Determining the Most Appropriate Physical Education Placement for Students with Disabilities: By Following a Systematic, Eight-Step Process, Teachers and Other Stakeholders Can Achieve Proper Placements

By Columna, Luis; Davis, Timothy et al. | JOPERD--The Journal of Physical Education, Recreation & Dance, September 2010 | Go to article overview

Determining the Most Appropriate Physical Education Placement for Students with Disabilities: By Following a Systematic, Eight-Step Process, Teachers and Other Stakeholders Can Achieve Proper Placements


Columna, Luis, Davis, Timothy, Lieberman, Lauren, Lytle, Rebecca, JOPERD--The Journal of Physical Education, Recreation & Dance


Adapted physical education (APE) is physical education designed to meet the unique needs of the child in the least restrictive environment (LRE). It is important to remember that APE is the service to the child, it is not the placement (Lieberman & Houston-Wilson, 2009). This service can take place in a segregated class, an inclusive class, a combination of both, or in the community. Placement decisions are a major issue within the field of APE. Placement in the right environment can help the child succeed, but the wrong environment can create a very negative experience.

The purpose of this article is to describe the placement process for physical education services, and appropriate placement alternatives within the LRE, for a child with a disability. This article will present a systematic approach to making decisions when determining appropriate APE placements for students with disabilities and should enable teachers to understand better their own district policies regarding such placements.

The Individuals with Disabilities Education Improvement Act of 2004 (IDEIA) requires that children with disabilities receive an appropriate public education, at no cost to parents, within the LRE that best applies for a particular student. The LRE (as originally outlined in the Education for All Handicapped Children Act, 1975) is deemed the environment where the child's learning is best supported. These special education mandates are well established and understood in the public schools, yet APE placement and services are often determined, illegally and unethically, by teacher availability, the schedule, or teacher preferences rather than the educational needs of the student (Block, 2007).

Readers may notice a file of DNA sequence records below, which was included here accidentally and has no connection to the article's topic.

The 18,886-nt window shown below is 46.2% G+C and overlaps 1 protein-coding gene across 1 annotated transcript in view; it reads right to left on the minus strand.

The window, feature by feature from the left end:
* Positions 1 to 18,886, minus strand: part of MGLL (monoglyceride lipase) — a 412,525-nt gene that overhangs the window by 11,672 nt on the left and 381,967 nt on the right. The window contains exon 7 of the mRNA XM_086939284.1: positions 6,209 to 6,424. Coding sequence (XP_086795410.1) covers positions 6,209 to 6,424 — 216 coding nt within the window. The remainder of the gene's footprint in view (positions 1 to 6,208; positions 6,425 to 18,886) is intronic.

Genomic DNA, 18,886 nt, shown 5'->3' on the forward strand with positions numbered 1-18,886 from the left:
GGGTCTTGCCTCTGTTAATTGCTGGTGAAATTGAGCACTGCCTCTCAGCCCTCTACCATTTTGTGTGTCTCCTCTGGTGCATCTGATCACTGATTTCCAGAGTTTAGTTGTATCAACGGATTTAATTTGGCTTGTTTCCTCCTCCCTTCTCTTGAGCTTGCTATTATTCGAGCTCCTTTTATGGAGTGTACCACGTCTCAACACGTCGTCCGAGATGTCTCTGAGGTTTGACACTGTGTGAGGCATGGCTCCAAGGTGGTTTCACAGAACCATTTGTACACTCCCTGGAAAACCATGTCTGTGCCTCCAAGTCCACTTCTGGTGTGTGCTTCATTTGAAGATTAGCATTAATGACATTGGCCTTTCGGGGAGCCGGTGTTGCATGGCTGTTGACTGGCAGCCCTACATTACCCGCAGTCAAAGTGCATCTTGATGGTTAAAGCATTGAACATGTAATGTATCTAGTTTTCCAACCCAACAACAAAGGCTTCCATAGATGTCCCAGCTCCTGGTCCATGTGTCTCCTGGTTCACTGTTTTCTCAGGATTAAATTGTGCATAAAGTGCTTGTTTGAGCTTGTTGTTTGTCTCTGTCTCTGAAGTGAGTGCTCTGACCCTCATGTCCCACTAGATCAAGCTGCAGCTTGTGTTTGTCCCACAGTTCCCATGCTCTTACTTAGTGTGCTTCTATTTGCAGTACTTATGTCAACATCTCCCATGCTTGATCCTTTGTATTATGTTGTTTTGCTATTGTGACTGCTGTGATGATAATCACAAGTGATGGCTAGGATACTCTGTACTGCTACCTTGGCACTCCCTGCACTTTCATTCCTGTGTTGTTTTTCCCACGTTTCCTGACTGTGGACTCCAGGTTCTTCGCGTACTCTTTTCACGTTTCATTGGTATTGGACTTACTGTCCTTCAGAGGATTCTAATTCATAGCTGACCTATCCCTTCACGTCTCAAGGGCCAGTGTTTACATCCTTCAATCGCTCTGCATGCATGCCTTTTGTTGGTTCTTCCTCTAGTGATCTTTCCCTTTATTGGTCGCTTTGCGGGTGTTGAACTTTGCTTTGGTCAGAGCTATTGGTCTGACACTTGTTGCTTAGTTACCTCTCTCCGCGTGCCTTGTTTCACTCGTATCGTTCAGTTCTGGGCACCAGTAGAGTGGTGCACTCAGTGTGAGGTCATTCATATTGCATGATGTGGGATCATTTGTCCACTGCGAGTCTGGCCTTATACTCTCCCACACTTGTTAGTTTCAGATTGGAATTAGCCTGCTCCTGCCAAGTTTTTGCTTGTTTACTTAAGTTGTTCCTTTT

Comprehensive assessment data that enables the teacher to determine a student's present level of academic achievement and functional performance (PLAAFP) should serve as the basis for decisions about physical education placement and APE services (Lieberman & Houston-Wilson, 2009). These data should help the individualized education program (IEP) team determine the LRE placement for children with disabilities. Not all children with disabilities will qualify or receive APE services or should be placed in a segregated physical education class. The IEP team, often called the Committee on Special Education, should determine the amount of APE service and the placement where these Services will be delivered (table 1). According to IDEIA (2004), this team is composed of parents, a regular education teacher, special education teachers, a qualified representative of the local educational agency, an individual who can interpret the instructional implications of evaluation results, any individual who has knowledge or special expertise regarding the child (e.g., related services personnel), the general physical education teacher, and when appropriate, the child with a disability.

Table 1. Physical Education Placement Options

* GPE with no support or modifications

* GPE with modifications

* APE consult to GPE

* APE consult to GPE, combined with segregated placement

* Segregated physical education 1, 2, 3 times per week/month combined with GPE services. Total PE time must meet state requirements.

* Reverse mainstreaming--GPE students go to segregated class to assist.

* Segregated APE in school

* Segregated APE out of school

Modified from Auxter, Pyfer, Zittel, & Roth (2009); Block (2007); Dunn & Leitschuh (2006); Lieberman & Houston-Wilson (2009); and Winnick (2005).

Even though APE textbooks describe a full range of APE placement options (Auxter, Pyfer, Zittel, & Roth, 2009; Block, 2007; Dunn, & Leitschuh, 2006; Lieberman & Houston-Wilson, 2009; Winnick, 2005), many students with disabilities continue to receive inappropriate services and are often placed in inappropriate environments (Block, 2007). …

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